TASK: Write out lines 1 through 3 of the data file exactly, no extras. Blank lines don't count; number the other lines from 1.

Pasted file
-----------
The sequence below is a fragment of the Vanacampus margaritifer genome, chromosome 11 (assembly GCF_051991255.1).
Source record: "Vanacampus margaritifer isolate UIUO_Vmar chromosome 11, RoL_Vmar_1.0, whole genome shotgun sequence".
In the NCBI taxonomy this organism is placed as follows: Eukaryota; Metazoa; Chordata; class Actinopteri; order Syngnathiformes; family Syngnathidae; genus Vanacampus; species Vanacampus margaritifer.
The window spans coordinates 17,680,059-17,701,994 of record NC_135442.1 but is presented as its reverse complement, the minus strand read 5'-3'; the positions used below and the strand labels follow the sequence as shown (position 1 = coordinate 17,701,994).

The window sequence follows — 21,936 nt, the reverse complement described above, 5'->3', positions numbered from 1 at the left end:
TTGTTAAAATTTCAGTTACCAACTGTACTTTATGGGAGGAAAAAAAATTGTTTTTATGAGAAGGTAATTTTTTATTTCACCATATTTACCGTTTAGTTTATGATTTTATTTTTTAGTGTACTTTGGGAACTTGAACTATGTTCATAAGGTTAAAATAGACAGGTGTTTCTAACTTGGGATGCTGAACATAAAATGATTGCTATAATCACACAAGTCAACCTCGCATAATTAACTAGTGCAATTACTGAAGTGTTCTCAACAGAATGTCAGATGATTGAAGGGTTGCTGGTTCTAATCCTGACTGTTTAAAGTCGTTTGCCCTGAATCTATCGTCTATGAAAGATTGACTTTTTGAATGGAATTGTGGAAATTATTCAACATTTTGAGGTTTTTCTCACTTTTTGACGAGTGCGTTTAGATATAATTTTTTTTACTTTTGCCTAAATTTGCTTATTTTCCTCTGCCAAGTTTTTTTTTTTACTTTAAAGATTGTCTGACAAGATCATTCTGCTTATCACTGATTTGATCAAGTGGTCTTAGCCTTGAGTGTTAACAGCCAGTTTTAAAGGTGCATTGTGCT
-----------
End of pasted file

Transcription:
The sequence below is a fragment of the Vanacampus margaritifer genome, chromosome 11 (assembly GCF_051991255.1).
Source record: "Vanacampus margaritifer isolate UIUO_Vmar chromosome 11, RoL_Vmar_1.0, whole genome shotgun sequence".
In the NCBI taxonomy this organism is placed as follows: Eukaryota; Metazoa; Chordata; class Actinopteri; order Syngnathiformes; family Syngnathidae; genus Vanacampus; species Vanacampus margaritifer.